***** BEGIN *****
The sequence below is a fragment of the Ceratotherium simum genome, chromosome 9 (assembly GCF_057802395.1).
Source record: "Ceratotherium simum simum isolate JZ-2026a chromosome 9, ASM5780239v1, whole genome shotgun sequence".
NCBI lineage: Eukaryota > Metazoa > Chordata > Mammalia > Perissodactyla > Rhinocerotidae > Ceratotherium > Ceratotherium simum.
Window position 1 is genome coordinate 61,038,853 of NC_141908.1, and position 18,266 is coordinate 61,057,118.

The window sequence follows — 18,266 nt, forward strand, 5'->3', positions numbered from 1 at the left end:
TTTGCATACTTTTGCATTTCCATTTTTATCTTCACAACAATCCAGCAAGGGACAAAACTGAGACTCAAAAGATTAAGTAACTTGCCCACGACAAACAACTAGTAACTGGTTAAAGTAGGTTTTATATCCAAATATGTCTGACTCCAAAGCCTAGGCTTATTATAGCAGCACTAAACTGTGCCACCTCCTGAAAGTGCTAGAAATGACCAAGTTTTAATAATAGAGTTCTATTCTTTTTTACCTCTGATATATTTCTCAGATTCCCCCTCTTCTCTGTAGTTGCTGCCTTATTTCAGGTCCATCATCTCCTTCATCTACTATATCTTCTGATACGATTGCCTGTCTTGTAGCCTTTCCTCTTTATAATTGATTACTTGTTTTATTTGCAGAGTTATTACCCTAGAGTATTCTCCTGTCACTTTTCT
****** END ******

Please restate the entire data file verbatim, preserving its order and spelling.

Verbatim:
The sequence below is a fragment of the Ceratotherium simum genome, chromosome 9 (assembly GCF_057802395.1).
Source record: "Ceratotherium simum simum isolate JZ-2026a chromosome 9, ASM5780239v1, whole genome shotgun sequence".
NCBI lineage: Eukaryota > Metazoa > Chordata > Mammalia > Perissodactyla > Rhinocerotidae > Ceratotherium > Ceratotherium simum.
Window position 1 is genome coordinate 61,038,853 of NC_141908.1, and position 18,266 is coordinate 61,057,118.

The window sequence follows — 18,266 nt, forward strand, 5'->3', positions numbered from 1 at the left end:
TTTGCATACTTTTGCATTTCCATTTTTATCTTCACAACAATCCAGCAAGGGACAAAACTGAGACTCAAAAGATTAAGTAACTTGCCCACGACAAACAACTAGTAACTGGTTAAAGTAGGTTTTATATCCAAATATGTCTGACTCCAAAGCCTAGGCTTATTATAGCAGCACTAAACTGTGCCACCTCCTGAAAGTGCTAGAAATGACCAAGTTTTAATAATAGAGTTCTATTCTTTTTTACCTCTGATATATTTCTCAGATTCCCCCTCTTCTCTGTAGTTGCTGCCTTATTTCAGGTCCATCATCTCCTTCATCTACTATATCTTCTGATACGATTGCCTGTCTTGTAGCCTTTCCTCTTTATAATTGATTACTTGTTTTATTTGCAGAGTTATTACCCTAGAGTATTCTCCTGTCACTTTTCT